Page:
My rendezvous with the term ‘empowerment’ took place while I was quite young. The meaning the term entailed was the shift of power from a platform, which was powerful to another platform, which was lesser so. As time grew, and the term got increasingly ascribed for ‘Empower the Poor Nation’, ‘Empower the Poor Community’ till it rose up to ‘Empower the Women’. I realised that the power from empowerment for women had already shifted to the point that we now have a chapter in history.
The same history book told me ‘Women Empowerment’ as a term got prominence in the UN’s Third World Conference on Women in Nairobi in 1985. But hey, it’s 2020 now and we are still empowering our women! Phew! I understand it is a moot point to ask why this shift of power is needed in the first place to strike a balance. It’s an open secret – there has been no equality since a very long time now. And one would have to run up and down the pages of history & anthropology to gauge the why, and still may never reach it!
The pertinent question, however, is: Who is in charge of the said power distribution?
Power must be with someone to actually hand it out?
So, is it again demure patriarchy who is to take the hit?
The adjective ‘demure‘ with patriarchy?
Cute, isn’t it?
Well, not to digress, let’s try and find out where exactly we are missing the turn.
Think of the chapter heading of your Social Studies school book. Hola ‘Women Empowerment’. Now, think of the Women’s Day that just went by this year, March. I bet you saw the term sprinkled in abundance across all possible spectrum and to all available effects.
‘Patriarchy Bye Bye; Women Empowerment is the New High.’
‘We’re celebrating Women’s Month by bringing you amazing discounts.’
‘In celebration of Women’s Day, we are helping the strong women of our community empower themselves and sustain their families.’
I cannot even relate to what the last one even means.
The term apparently has been used and abused just like the women of our country. The irony is most of us turn away from ideas with a feminist take on things because feminazi propaganda and ‘wish all the women in my life a happy & prosperous women’s day’ in the same breath. Many of us are comfortable with our mother slogging at home and giving up her career, yet we upload a selfie with her with a contextually appropriate hashtag on the advent of holy mother’s day. A lion’s share among us make a statement of liking strong independent women on dating app bios, but can we really accept a woman who is as strong and independent as us?
From my urban middle-class lenses, I tried imagining what an empowered woman might look like to this majority.
Is it someone who coolly rocks home and office concurrently?
Most of us do love our wives and how they magically manage both areas. However, if needed we also expect her to be the first in line to detach from worldly affairs to cater to the core of her existence – her family. Isn’t a familial unit supposed to be upheld by its two founding pillars – a man and a woman?
I am aggrieved having heard of way too many women, who have been asked the time they should ideally return home from work, post marriage, because now they have duties to assume. At office, they are casually asked if they want to continue working at all. How they think of balancing a kid and leadership role concurrently! Why are they not considering switching to a more ‘woman-specific job’ like say teaching!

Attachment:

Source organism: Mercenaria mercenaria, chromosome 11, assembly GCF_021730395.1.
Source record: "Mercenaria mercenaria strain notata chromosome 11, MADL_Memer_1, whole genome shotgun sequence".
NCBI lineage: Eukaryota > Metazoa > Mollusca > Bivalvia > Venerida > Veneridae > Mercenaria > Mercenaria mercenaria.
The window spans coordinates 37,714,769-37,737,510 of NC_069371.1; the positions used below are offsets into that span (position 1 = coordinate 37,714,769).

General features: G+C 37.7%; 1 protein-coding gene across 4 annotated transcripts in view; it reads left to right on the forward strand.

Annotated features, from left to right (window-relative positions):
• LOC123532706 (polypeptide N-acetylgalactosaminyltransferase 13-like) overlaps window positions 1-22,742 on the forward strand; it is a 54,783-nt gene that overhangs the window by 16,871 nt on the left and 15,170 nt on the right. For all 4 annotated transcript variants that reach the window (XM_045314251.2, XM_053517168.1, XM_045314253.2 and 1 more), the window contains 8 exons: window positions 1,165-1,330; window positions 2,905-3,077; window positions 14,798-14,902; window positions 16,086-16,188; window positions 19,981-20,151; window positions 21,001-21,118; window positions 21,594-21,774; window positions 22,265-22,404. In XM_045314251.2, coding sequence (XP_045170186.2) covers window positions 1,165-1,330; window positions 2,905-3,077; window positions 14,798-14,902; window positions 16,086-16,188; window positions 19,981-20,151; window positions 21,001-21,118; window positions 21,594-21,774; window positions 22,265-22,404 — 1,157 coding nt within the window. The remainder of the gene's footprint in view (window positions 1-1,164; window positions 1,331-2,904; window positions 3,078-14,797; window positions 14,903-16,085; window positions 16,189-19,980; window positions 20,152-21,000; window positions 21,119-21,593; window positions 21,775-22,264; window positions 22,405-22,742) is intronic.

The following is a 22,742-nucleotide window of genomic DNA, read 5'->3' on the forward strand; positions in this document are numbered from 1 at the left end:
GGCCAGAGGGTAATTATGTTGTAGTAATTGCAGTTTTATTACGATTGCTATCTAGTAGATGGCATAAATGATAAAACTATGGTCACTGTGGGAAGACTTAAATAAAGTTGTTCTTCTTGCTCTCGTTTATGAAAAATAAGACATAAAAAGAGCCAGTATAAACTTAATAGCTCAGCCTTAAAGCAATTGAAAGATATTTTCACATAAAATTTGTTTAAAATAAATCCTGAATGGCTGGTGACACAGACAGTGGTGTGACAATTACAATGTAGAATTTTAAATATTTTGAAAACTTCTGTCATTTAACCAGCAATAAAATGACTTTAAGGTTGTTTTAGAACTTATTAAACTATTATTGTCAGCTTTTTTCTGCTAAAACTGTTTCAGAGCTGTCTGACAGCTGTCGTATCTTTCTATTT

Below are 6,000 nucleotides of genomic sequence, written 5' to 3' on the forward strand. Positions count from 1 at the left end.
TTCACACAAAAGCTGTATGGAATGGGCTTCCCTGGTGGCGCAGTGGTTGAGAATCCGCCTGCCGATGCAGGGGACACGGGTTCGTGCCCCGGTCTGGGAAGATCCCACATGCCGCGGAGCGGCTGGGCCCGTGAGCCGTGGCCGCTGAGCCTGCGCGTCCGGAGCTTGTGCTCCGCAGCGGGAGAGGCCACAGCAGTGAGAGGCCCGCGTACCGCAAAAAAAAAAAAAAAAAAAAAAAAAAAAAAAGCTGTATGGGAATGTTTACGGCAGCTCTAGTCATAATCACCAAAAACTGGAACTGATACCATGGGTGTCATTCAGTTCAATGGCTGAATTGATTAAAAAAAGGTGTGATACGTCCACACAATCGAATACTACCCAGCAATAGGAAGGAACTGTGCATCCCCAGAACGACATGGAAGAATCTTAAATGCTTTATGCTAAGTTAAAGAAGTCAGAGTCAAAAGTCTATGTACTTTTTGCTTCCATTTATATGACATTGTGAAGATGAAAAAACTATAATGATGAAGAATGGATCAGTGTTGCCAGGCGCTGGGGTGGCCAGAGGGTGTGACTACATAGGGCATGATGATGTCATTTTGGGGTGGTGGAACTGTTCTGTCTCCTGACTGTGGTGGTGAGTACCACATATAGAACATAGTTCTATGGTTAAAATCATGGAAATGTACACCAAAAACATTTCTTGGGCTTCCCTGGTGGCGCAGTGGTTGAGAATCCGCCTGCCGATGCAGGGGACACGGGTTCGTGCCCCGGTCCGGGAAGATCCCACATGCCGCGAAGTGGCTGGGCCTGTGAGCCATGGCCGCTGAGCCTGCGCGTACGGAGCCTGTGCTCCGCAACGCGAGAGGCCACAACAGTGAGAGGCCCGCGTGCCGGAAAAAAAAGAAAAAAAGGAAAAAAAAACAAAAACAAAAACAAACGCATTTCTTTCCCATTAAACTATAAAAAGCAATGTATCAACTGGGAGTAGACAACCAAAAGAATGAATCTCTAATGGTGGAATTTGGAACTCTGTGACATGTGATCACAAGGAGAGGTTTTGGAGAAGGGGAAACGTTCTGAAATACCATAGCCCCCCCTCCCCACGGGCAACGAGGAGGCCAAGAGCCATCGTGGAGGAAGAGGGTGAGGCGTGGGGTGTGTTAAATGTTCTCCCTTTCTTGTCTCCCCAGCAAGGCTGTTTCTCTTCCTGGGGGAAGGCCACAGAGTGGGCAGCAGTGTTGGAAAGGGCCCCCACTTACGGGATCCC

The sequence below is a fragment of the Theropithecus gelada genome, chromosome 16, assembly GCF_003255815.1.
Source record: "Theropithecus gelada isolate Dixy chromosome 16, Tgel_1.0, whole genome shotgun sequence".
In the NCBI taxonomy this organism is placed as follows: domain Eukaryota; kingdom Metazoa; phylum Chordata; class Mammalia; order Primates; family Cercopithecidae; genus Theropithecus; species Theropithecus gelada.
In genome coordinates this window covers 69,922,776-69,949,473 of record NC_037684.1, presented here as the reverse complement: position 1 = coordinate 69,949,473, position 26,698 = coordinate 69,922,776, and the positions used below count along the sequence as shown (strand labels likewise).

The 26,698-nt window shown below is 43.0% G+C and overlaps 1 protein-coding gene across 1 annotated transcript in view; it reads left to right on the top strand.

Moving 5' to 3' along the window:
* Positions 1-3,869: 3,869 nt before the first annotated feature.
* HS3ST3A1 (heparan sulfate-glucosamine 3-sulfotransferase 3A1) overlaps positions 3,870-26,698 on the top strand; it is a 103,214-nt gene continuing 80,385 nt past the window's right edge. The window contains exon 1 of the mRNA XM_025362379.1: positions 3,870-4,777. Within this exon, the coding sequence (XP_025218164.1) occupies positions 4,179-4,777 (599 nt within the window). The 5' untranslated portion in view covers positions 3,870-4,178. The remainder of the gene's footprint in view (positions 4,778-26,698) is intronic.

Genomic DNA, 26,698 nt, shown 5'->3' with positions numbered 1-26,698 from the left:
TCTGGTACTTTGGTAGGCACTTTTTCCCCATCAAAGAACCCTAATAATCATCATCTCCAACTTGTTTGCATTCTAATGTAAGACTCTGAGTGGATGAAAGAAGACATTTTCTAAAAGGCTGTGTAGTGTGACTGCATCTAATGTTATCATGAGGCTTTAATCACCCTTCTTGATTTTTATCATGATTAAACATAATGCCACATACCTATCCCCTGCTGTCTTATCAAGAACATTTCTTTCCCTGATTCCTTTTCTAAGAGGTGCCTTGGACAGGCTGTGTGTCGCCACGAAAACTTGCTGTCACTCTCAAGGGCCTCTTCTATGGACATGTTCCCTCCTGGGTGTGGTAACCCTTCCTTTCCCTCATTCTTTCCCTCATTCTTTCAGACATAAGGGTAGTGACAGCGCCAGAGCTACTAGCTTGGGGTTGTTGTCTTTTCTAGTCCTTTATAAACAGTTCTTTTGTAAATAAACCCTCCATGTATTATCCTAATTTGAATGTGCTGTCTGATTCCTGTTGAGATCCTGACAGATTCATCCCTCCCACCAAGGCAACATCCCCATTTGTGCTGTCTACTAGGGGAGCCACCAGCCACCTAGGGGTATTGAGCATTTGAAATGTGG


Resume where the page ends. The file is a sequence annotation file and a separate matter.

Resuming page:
Interestingly, of late, I even heard a stray comment from a seemingly-well-educated-high-earning employee on resignation of his female counterpart: “This is why it’s problematic keeping women in charge. Family comes calling, and they’re the first ones to fly!” Now, that is so progressive and regressive at the same time that its social development quotient is null and void!
In essence, a large segment of our population thinks that there is nothing called a ‘career for a woman’; having a job suffices. A majority of these aforesaid people are ‘broad-minded’ in nature; they earnestly (want to) believe in women empowerment and pride themselves for being so.
What is worse is that conventional entertainment media uphold and broadcast these ideas as well. Women in TV serials mostly engage in household chores or family politics. If someone happens to do something else (constructive or otherwise), it becomes the focal point of concern for the other women in the serial and the serial itself. The mass gobbles up these ideas but never quite manage to excrete them out.
Gender Roles Get Intricately Stereotyped In The Frame Of Our Society
We generally pride ourselves for helping women in the kitchen. However, the kitchen shouldn’t be a gendered space in the first place. We often pride ourselves for ‘allowing’ ‘our women’ to work. However, one who wants and needs to work, must. A vast majority of our domestic help are women who work primarily because a vaster onus of their families’s livelihood lies on them. That is neither a choice nor an opportunity. We also often gloat over the fact that women can now inherit property. However, it is in the nature of property that it must flow from one generation to the next.
Like the unicorn, however, powerful women are not a myth.
Just that empowered women are more common sightings. Not that it is bad thing, but the said ’empowerment’ should not come at the cost of respect.
So here’s an idea: why don’t we empower less and start acknowledging women’s needs more; things hopefully will start falling in place!
Featured Image Source: The Guardian